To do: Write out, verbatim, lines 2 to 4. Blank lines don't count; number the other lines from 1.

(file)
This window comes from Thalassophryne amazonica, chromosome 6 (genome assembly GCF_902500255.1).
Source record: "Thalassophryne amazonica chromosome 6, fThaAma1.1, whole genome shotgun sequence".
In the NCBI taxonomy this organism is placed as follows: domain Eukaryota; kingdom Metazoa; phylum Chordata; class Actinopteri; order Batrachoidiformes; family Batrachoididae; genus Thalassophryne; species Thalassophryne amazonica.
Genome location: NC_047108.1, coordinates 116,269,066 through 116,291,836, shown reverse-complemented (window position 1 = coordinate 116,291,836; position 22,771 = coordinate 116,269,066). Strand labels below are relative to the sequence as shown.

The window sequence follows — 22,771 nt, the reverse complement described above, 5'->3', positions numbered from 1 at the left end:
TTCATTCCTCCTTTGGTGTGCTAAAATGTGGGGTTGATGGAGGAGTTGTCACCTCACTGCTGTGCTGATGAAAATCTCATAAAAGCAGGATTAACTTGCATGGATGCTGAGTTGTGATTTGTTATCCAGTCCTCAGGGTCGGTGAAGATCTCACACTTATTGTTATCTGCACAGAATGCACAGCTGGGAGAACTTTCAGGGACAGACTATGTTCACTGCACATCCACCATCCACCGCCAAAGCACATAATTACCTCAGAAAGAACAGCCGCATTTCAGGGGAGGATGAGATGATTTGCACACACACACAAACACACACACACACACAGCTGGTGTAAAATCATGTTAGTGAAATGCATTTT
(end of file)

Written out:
Source record: "Thalassophryne amazonica chromosome 6, fThaAma1.1, whole genome shotgun sequence".
In the NCBI taxonomy this organism is placed as follows: domain Eukaryota; kingdom Metazoa; phylum Chordata; class Actinopteri; order Batrachoidiformes; family Batrachoididae; genus Thalassophryne; species Thalassophryne amazonica.
Genome location: NC_047108.1, coordinates 116,269,066 through 116,291,836, shown reverse-complemented (window position 1 = coordinate 116,291,836; position 22,771 = coordinate 116,269,066). Strand labels below are relative to the sequence as shown.